Rather like Rehoboth, to the north, MARIENTAL, the low-key administrative centre for the Hardap region, has little to detain the average tourist beyond the usual supermarkets and petrol stations for replenishing supplies and fuel. Indeed, it resembles a glorified industrial estate. That said, the town has several acceptable places to stay if you’re in need of a bed for the night, though there are lodges and reserves in the red dunes of the Kalahari, only an hour’s drive away that are infinitely more preferable if you’re looking for recreation.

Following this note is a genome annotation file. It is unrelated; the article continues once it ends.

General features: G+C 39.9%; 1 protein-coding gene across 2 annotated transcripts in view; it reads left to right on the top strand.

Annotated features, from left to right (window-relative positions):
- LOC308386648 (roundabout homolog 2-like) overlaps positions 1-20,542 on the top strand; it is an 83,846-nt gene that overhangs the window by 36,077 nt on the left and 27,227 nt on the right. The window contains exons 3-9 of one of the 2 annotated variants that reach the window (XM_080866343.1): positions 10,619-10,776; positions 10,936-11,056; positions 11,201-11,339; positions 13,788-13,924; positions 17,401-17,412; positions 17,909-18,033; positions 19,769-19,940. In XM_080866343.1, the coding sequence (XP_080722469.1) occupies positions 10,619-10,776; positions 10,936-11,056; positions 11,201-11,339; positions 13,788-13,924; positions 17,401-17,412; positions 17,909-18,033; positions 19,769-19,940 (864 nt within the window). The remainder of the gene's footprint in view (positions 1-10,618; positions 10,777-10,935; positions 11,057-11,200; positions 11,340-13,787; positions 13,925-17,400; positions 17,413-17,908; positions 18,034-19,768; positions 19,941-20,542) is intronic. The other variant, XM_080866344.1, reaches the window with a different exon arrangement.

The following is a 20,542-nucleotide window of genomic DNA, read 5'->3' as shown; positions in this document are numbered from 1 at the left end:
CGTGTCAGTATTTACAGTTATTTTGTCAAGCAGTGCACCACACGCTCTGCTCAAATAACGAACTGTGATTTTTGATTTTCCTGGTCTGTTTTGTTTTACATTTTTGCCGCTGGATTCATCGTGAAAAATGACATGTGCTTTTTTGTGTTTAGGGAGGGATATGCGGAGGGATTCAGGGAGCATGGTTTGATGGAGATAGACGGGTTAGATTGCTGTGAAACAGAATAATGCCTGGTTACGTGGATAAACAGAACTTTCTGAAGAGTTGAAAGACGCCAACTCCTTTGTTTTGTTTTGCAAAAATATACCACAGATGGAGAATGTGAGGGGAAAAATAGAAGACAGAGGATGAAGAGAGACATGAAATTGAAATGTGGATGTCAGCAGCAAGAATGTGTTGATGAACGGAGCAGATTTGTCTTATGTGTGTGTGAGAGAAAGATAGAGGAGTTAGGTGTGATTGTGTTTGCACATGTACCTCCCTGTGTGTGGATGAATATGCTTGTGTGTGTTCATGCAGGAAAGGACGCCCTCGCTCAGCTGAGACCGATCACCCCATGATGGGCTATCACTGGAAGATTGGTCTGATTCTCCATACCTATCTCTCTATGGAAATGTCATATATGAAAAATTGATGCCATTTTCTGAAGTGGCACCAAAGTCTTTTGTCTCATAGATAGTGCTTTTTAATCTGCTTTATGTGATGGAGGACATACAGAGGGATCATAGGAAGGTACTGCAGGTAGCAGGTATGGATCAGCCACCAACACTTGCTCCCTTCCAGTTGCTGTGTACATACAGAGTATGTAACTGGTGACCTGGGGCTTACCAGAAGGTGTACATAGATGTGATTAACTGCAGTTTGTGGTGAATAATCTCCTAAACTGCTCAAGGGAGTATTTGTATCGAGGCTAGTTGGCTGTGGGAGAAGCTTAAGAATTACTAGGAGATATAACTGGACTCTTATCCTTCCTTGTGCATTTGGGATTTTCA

In classic colonial fashion, Mariental, meaning “Marie’s Valley”, was named in honour of the wife of the first white settler, a William Brandt, though the notion of a valley was clearly somewhat fanciful. In contrast, the Nama, who had been around for considerably longer, called the place Zara-gaeiba, meaning “dusty”, aptly nailing the location’s defining characteristic. Indeed, on Sundays, the swirling dust is about the only sign of life in town.
That said, a 15km belt of lush commercial farmland west of Mariental runs parallel to the B1. The Fish River flows through the area from the Hardap Dam northwest of the town, and provides further water for irrigation. The farms focus on sheep, goats, game – especially ostrich – and dairy, as well as the production of alfalfa (more commonly termed lucerne).